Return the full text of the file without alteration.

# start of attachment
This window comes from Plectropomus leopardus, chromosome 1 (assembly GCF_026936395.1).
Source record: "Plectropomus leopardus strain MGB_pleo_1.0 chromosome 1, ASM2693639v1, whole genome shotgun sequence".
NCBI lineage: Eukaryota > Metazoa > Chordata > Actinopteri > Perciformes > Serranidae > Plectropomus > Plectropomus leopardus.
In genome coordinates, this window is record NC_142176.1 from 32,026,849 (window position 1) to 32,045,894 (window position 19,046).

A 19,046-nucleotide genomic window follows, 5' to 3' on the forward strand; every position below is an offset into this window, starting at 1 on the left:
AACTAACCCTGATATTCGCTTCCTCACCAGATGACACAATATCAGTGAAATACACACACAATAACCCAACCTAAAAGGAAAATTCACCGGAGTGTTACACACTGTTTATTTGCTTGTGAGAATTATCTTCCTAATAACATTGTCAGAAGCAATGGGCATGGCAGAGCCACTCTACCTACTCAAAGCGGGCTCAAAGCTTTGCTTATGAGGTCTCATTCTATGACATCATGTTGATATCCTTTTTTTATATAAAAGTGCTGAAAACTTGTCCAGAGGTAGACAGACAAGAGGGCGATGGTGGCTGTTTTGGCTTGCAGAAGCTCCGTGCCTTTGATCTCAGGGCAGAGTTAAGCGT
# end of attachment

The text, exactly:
This window comes from Plectropomus leopardus, chromosome 1 (assembly GCF_026936395.1).
Source record: "Plectropomus leopardus strain MGB_pleo_1.0 chromosome 1, ASM2693639v1, whole genome shotgun sequence".
NCBI lineage: Eukaryota > Metazoa > Chordata > Actinopteri > Perciformes > Serranidae > Plectropomus > Plectropomus leopardus.
In genome coordinates, this window is record NC_142176.1 from 32,026,849 (window position 1) to 32,045,894 (window position 19,046).

A 19,046-nucleotide genomic window follows, 5' to 3' on the forward strand; every position below is an offset into this window, starting at 1 on the left:
AACTAACCCTGATATTCGCTTCCTCACCAGATGACACAATATCAGTGAAATACACACACAATAACCCAACCTAAAAGGAAAATTCACCGGAGTGTTACACACTGTTTATTTGCTTGTGAGAATTATCTTCCTAATAACATTGTCAGAAGCAATGGGCATGGCAGAGCCACTCTACCTACTCAAAGCGGGCTCAAAGCTTTGCTTATGAGGTCTCATTCTATGACATCATGTTGATATCCTTTTTTTATATAAAAGTGCTGAAAACTTGTCCAGAGGTAGACAGACAAGAGGGCGATGGTGGCTGTTTTGGCTTGCAGAAGCTCCGTGCCTTTGATCTCAGGGCAGAGTTAAGCGT